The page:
The legal term for a sentence a convicted criminal is not required to serve is called a suspended sentence. A suspended sentence is handed down during the sentencing portion following a plea or a trial. The judge presiding over a trial has the authority to decide whether or not to suspend all or a portion of the defendant’s sentence. Some of the factors may be based on prison overcrowding, a person’s criminal background, evidence of remorse, mitigating factors and many other factors, which are too numerous to list. A judge hands down a sentence first, and then decides whether to suspend a portion of it, order a period of incarceration, fine the defendant or some combination thereof. Having a professional criminal defense attorney on your side does not guarantee a fully suspended sentence or a similar result, but it can help you learn whether you can even request a fully suspended sentence during the penalty phase.
When a defendant is sentenced to a period of probation, the sentence normally includes a period of incarceration as well as a suspended portion of imprisonment. If the defendant violates the terms of his probation, the penalties can range from a night in jail to a revocation of the entire suspended portion of the sentence. For example, if the defendant is sentenced to 1 year of prison with 9 months suspended and 1 year of probation and the defendant later violates his probation, he could go back to prison for the remaining 9 months.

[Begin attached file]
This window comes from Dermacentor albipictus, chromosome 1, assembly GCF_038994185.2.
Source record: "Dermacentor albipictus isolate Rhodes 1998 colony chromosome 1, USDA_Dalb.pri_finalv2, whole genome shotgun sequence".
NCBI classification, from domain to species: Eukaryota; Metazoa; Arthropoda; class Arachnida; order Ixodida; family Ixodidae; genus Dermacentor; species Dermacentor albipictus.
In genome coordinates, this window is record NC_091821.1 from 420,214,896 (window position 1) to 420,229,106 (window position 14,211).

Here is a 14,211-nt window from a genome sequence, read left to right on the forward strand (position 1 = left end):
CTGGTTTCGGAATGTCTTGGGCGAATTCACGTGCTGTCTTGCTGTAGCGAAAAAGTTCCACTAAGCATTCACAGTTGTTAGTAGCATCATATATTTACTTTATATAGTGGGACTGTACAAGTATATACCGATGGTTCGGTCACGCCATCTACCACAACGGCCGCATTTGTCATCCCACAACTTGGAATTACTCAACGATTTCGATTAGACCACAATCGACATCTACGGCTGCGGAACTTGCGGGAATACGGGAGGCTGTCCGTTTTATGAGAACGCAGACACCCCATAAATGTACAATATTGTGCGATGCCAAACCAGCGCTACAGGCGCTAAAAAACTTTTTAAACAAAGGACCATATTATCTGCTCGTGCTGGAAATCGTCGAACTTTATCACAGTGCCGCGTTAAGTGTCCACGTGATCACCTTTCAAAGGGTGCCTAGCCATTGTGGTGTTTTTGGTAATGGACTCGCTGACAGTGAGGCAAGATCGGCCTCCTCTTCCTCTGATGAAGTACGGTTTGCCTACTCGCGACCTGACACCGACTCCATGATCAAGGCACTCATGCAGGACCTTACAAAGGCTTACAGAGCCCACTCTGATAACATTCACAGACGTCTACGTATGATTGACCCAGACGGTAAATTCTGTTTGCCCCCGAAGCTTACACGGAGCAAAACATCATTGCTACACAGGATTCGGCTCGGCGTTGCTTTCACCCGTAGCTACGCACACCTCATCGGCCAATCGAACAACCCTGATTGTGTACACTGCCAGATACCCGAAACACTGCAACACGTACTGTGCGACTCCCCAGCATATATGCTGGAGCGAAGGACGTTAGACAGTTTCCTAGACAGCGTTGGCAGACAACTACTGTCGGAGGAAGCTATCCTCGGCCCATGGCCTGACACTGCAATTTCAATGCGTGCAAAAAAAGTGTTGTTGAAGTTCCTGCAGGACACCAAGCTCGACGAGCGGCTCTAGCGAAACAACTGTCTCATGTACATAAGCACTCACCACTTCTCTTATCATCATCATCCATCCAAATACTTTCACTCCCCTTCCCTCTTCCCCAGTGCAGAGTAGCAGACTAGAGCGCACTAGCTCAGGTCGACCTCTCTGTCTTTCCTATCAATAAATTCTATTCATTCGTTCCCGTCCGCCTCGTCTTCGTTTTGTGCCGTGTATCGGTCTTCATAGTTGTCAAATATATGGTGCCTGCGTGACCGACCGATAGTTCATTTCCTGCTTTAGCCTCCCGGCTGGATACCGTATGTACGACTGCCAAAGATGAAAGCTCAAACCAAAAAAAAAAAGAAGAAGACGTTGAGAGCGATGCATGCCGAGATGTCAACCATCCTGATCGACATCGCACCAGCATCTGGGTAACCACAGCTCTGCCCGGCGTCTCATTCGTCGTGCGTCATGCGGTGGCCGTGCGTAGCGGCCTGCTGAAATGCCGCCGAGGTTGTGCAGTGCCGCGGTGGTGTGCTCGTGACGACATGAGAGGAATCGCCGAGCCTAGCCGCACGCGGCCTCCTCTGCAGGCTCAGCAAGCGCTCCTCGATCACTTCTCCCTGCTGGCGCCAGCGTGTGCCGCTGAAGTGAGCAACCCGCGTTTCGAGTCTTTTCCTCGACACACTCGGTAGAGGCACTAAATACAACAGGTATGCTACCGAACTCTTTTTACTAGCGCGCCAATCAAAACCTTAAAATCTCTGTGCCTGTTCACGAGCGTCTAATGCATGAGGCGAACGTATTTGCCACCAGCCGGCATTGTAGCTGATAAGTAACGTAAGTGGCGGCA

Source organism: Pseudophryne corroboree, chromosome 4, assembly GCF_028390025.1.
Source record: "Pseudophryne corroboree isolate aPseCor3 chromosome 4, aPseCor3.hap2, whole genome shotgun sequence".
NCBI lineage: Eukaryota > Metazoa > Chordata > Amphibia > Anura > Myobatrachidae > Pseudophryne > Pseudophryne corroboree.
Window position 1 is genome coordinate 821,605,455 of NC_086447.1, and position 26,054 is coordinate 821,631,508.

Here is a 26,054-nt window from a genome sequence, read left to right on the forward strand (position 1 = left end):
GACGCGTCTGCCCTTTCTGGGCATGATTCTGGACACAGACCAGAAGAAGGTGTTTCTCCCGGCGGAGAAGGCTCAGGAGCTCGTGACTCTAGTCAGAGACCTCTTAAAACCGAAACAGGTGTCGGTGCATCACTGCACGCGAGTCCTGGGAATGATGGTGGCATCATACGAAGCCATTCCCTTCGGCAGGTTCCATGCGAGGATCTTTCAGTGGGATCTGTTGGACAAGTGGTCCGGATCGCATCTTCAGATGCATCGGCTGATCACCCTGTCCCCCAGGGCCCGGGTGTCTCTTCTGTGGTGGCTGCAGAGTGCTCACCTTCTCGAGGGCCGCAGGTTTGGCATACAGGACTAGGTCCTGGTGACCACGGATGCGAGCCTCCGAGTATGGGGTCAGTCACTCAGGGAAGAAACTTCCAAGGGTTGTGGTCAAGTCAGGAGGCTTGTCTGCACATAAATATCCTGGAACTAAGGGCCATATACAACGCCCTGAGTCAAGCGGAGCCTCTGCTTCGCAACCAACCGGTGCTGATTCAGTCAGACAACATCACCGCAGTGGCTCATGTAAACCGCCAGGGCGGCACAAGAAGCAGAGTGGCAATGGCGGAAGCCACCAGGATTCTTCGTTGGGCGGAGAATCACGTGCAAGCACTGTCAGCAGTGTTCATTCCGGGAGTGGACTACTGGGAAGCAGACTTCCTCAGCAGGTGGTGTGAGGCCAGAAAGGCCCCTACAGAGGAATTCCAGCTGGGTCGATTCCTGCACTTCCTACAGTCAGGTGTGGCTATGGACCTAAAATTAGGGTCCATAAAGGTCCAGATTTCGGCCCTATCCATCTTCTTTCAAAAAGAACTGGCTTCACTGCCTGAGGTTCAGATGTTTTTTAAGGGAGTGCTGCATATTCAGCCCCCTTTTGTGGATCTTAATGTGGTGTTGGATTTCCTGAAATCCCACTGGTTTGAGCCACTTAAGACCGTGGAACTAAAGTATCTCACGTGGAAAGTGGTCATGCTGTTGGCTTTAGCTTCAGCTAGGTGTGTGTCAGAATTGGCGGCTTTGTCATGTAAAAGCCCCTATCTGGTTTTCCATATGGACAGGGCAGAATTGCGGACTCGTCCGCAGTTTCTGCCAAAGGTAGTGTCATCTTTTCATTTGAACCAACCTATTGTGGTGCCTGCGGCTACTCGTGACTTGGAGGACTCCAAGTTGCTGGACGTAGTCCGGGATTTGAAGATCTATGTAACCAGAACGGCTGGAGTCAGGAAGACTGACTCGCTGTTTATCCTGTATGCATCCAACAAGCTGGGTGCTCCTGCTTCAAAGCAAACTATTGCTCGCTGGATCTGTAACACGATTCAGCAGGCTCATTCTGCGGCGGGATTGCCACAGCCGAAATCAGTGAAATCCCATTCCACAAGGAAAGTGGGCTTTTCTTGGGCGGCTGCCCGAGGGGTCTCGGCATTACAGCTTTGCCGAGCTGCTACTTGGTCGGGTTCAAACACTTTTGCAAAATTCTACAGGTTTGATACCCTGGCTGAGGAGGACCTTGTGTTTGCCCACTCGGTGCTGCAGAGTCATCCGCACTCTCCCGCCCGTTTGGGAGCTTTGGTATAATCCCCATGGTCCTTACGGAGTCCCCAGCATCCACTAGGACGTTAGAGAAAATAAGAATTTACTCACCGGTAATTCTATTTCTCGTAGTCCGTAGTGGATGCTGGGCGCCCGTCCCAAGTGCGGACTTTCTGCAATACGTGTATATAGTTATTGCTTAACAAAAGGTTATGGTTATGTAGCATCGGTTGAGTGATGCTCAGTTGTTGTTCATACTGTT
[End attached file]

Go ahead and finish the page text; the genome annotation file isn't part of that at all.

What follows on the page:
A deferred disposition means that the sentence is deferred for a period of time, during which time the defendant may have to comply with certain conditions such as alcohol/substance abuse counseling, community service, remaining crime-free, etc. At the end of the deferred disposition, the defendant may be able to withdraw his plea and the case will be dismissed IF the defendant complied with the terms of his deferred disposition agreement. If the defendant violated the terms of his deferred disposition, then the judge can sentence the defendant to ANY lawful sentence, including jail time. Deferred dispositions are another form of a suspended sentence that we use in Maine.
A postponed sentence is considered a suspended sentence in just a few jurisdictions throughout the nation. Postponed sentences are more common in areas where jails are overcrowded, especially if the defendant’s crimes are petty and the defendant has no criminal record. Postponed sentences typically follow the same rules and guidelines as a normal suspended sentence, including the imposition of original punishments if the rules, terms, and conditions are violated in any way. Maine does not follow a postponed sentence arrangement, rather, we follow the deferred disposition model.
If you are facing criminal charges in Maine, the attorneys at The Maine Criminal Defense Group are here to help. Call our office to speak with
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